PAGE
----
I found my way back to the airstrip with the help of a friendly Guyanese man who offered to accompany on my walk in the dark. When I told him I could get back by myself, he said there were snakes that come out at night and can kill you if they strike. Thinking he might be trying to set me up for a mugging or worse, I pointed to the .45 strapped on my pistol belt. He said I would not be able to tell if the snakes were there and I decided to take my chances with this seemingly friendly man rather than the alleged deadly snakes.
We arrived at the airstrip aid station without mishap and I insisted my Guyanese Good Samaritan take four c-ration meals for his trouble. When he looked at the contents of one box, he shook my hand vigorously and thanked me profusely. "This box will feed my entire family for one meal," he solemnly stated after inspecting its contents.
The next morning, when I related my experience with Pauline in front of Matthew Ridge's only hotel, to Sergeant Harper, he laughed and said she was right, I should have gone to bed with her. He told me she wasn't a virgin and I would not have been disappointed. He also said that girls in this frontier region were encouraged to have babies because there was a border dispute with Venezuela to the west and the Guyanese government felt a larger local population would lend justification to the legitimacy of their claims, even if the legitimacy of the babies was in question.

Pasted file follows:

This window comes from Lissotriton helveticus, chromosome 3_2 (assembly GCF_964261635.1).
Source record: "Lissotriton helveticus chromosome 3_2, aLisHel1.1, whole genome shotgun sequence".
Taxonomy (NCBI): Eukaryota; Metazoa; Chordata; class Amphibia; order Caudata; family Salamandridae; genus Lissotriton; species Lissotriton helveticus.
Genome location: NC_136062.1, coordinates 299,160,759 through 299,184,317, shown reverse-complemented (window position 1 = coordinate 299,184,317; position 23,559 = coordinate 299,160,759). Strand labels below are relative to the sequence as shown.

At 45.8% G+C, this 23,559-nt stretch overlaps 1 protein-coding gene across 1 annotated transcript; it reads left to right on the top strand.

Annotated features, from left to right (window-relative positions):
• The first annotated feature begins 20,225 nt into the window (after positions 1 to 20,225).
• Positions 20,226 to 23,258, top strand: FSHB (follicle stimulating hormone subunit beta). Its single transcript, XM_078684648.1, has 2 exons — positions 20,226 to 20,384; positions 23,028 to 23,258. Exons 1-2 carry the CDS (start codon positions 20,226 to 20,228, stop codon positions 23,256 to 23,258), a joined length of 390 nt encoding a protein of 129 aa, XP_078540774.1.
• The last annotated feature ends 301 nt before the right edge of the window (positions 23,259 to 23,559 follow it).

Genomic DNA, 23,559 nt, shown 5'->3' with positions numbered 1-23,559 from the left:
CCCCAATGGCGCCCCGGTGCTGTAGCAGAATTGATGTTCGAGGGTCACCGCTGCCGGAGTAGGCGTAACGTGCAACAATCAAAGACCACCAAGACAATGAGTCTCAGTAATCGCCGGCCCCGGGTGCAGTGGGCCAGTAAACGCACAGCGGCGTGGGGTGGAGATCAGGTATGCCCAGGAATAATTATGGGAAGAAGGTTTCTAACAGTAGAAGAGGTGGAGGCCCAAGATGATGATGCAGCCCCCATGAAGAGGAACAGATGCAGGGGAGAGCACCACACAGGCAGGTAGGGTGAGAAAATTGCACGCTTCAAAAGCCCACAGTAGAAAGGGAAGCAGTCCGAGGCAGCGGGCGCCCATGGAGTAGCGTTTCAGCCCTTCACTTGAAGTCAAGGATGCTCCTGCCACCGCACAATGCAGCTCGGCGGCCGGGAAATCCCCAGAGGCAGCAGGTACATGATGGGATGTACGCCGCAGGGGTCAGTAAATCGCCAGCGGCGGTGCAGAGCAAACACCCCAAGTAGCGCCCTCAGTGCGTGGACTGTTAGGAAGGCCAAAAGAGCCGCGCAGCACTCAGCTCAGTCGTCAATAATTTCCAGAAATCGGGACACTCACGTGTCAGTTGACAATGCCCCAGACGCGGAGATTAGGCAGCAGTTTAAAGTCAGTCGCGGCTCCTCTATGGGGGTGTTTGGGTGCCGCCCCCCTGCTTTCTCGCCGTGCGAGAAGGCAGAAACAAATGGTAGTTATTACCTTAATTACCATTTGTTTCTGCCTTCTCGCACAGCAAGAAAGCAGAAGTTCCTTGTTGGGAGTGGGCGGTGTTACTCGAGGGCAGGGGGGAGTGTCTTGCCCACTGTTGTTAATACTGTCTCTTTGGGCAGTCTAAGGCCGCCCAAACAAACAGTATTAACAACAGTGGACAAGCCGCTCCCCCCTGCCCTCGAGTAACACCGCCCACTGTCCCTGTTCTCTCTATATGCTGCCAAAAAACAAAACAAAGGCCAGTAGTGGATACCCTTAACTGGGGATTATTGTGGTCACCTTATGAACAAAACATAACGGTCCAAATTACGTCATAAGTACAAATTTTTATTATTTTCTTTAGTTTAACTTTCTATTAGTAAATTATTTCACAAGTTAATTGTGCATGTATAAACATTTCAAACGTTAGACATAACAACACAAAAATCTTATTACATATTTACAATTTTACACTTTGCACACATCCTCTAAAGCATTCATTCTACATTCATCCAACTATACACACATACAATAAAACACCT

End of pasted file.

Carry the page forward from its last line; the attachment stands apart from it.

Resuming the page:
The U.S. military had journeyed to a strange country on an unreal mission; a place where adolescent girls are encouraged to make babies, beer bottles cost five times what their contents does, and the children have never eaten chocolate. Compared to some of the other events I was to experience during my extended week in Guyana, these things don't seem so strange at all.